Application Security (App Sec) is a very broad topic with many sub-topics. At each step, for every App Sec decision, one must evaluate tradeoffs based on:
- Type of application:
- Technology stack: The choice of technology stack greatly influences day-to-day Application Security decisions. Higher-level languages (like Python) and their libraries are inherently easier to build with securely. This can reduce App Sec overhead.
- Third-party dependencies: Third-party dependencies can introduce vulnerabilities. If they’re open-source, they can also become attack vectors.
- Geography of servers: The location of servers can affect compliance with data protection laws (e.g. GDPR in Europe) and the physical security standards required.
- Scale of application: The size of the user base of the application dictates the scalability of security measures. Large-scale applications may require more robust and automated security solutions. The sophistication of adversaries tends to increase with an application’s scale.
- Type of customers:
- Sensitivity to breaches of security: Some customers are more sensitive to breaches of security than others. Cultural expectations or compliance strategies can influence a customer’s sensitivity to breaches.
- Geography of customers: Similar to the geography of servers, the geography of customers also affects compliance with data protection laws (e.g. GDPR in Europe).
- Type of data:
- Sensitivity of information: Data classification (public, confidential, sensitive) guides the level of protection needed. Sensitive data requires encryption and strict access controls.
- Size: The volume of data affects storage choices and data protection mechanisms. Large datasets may require more sophisticated encryption and data management strategies. It’s important to note that asymmetric cryptography has a relatively small maximum size that can be encrypted compared to symmetric cryptography.
- Number of employees: More employees requires more internal security perimeters and stronger internal access control mechanisms.
- User experience expectations: There’s a balance to be struck between strong security measures and user convenience.
- Resources available to build: The only way for a system to be 100% secure is for it not to exist. Security is a game of marginal benefits with marginally increasing costs.
Access Control is one of the cornerstones of robust Application Security. This critical component ensures that only authorized users can access certain data or functionalities within an application.
Several models exist for managing Access Control for users. Rather than regurgitating that information, this Firewall Times blog post outlines 8 of the most popular Access Control Models.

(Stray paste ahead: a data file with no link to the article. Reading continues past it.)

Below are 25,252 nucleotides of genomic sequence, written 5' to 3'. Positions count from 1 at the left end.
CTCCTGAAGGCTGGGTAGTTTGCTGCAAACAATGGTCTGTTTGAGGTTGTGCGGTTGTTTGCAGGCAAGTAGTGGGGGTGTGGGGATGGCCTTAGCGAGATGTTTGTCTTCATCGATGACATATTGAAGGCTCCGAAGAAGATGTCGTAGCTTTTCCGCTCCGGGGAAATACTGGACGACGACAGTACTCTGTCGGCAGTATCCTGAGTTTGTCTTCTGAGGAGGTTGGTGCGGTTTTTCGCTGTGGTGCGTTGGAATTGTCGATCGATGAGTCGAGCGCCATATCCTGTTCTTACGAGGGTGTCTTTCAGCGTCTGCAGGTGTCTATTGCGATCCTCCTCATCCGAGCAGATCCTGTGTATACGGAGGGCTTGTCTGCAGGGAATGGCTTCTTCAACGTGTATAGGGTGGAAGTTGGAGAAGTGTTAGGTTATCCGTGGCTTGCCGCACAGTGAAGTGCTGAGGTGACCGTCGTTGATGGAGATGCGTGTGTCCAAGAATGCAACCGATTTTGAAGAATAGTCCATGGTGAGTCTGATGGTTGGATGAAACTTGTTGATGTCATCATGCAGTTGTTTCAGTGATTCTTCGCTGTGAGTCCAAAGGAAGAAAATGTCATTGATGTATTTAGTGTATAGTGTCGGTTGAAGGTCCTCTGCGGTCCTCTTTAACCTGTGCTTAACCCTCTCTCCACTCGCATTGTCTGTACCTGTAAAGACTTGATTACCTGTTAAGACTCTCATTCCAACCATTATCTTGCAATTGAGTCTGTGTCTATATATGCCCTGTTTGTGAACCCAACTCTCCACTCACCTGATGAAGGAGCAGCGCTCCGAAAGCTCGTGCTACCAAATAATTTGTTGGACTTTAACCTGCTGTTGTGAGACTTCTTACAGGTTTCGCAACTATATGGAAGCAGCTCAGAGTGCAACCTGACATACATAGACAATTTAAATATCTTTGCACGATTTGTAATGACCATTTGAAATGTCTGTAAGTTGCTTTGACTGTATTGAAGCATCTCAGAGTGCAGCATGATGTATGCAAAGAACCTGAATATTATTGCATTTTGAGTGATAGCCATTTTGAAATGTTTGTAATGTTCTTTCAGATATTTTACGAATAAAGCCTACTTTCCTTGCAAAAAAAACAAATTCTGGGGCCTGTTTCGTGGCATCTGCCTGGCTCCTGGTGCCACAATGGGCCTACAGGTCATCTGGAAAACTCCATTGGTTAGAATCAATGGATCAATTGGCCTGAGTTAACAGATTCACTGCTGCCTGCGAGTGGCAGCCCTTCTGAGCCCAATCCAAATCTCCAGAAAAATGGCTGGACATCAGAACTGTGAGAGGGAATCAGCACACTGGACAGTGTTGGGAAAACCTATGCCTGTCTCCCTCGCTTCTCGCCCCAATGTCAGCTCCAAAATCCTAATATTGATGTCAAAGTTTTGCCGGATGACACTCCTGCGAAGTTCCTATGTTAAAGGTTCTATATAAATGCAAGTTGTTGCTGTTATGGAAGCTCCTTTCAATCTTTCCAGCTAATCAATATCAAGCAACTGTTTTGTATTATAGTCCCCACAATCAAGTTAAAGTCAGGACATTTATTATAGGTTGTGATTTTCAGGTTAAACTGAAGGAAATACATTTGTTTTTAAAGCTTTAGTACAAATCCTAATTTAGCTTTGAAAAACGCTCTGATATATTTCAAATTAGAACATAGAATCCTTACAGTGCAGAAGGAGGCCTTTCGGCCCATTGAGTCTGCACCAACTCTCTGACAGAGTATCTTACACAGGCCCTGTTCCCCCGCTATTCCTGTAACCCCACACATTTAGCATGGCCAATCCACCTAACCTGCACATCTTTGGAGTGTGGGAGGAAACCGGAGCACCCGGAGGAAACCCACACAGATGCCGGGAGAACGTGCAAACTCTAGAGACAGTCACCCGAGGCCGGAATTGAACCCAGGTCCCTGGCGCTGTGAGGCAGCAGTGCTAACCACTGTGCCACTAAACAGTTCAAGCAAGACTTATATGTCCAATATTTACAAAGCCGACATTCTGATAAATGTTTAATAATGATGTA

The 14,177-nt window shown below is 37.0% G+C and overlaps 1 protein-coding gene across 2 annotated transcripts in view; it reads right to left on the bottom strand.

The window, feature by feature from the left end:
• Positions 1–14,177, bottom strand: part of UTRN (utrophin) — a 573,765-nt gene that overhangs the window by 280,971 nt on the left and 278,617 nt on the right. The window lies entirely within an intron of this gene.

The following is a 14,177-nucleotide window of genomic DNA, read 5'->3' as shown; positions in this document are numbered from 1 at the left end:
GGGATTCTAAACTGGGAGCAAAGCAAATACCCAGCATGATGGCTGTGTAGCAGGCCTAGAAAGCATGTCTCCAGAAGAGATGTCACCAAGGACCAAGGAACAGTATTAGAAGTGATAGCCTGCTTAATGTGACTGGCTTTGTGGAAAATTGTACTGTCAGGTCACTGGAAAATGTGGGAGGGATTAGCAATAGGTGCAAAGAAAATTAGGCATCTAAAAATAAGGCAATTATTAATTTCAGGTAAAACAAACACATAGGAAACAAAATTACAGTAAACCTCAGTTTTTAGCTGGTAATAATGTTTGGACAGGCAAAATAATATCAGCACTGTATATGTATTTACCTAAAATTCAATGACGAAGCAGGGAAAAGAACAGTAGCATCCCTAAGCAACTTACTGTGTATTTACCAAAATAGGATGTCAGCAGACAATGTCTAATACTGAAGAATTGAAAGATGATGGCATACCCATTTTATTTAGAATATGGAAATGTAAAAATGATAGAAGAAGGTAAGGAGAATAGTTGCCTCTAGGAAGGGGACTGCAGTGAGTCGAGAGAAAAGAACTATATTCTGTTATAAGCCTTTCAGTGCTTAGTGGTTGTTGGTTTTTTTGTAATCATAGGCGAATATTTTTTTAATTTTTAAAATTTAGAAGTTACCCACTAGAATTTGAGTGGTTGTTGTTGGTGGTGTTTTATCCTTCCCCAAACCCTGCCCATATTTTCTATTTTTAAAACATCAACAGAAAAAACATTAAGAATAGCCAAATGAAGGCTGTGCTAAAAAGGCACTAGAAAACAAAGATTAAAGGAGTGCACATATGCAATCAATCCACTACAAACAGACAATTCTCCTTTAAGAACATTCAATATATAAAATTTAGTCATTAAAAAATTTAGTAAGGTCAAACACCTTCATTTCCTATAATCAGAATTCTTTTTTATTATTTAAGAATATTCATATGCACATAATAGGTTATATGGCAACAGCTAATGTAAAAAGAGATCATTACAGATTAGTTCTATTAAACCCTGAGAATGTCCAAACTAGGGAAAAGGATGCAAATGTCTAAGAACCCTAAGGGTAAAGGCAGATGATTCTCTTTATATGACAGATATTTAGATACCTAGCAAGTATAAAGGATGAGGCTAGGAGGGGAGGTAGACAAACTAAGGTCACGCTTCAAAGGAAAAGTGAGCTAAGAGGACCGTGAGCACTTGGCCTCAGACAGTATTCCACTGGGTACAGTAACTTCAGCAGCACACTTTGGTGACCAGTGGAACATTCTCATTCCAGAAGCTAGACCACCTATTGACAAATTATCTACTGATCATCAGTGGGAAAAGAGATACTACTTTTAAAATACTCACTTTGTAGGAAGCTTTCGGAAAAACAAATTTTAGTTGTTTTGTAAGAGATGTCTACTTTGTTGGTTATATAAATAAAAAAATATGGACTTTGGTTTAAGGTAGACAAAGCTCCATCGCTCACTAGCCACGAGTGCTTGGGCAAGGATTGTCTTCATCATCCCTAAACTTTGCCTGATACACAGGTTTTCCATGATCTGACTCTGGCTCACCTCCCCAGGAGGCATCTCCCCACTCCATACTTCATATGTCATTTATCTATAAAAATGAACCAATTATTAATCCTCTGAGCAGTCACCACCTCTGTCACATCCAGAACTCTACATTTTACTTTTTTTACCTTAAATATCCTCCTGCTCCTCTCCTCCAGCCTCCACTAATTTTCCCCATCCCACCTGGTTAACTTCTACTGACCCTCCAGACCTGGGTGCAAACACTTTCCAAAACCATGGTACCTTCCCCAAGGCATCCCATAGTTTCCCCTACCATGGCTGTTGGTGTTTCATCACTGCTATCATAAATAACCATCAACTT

Authentication vs AuthorizationAuthentication and Authorization are mechanisms to verify identity and permissions, respectively.
Internal Access Control is often overlooked at the smallest companies in order to avoid overhead. This decision should be made with abundant caution. As a company grows, Internal Access Control becomes critical. After ~150 developers, it’s inevitable that factions arise. It’s very difficult to maintain a single cohesive social group beyond this point.
The blog post Zero-Trust Security touches on nuances regarding internal employees and access to external user data. It’s a difficult balance to achieve. If data is opaque to internal employees, then it’s impossible to run analytics and Machine Learning on it to gain valuable insights. However, if it’s transparent, then unauthorized access is possible from internal employees. It’s possible to mitigate this with a Two-Man Rule, however, these mechanisms can be bypassed via collusion.
External Access Control requires strict reviews to assure that the very large number of threats on the internet cannot penetrate the exposed endpoints of your application.
A critical exercise in understanding the potential attack vectors of an application is Threat Modeling.
It’s important to test any piece of software and security-vulnerable software is no exception. Here are some resources for testing:
Complexity breeds vulnerability. An important practice is to regularly maintain software to install the latest versions. This practice needs to be followed for all layers, from third-party dependencies in the application layer to OS updates. Even the OS’s network stack is vulnerable to direct attack.
Security, like any part of software that is not the core application adds overhead. It needs to grow in complexity alongside a project. Take all the guidance here with a grain of salt, especially early in a project to maximize its success.
To be updated with more practical examples upon clearing them.
Sam Malayek works in Vancouver, using this space to fill in a few gaps. Opinions are his own.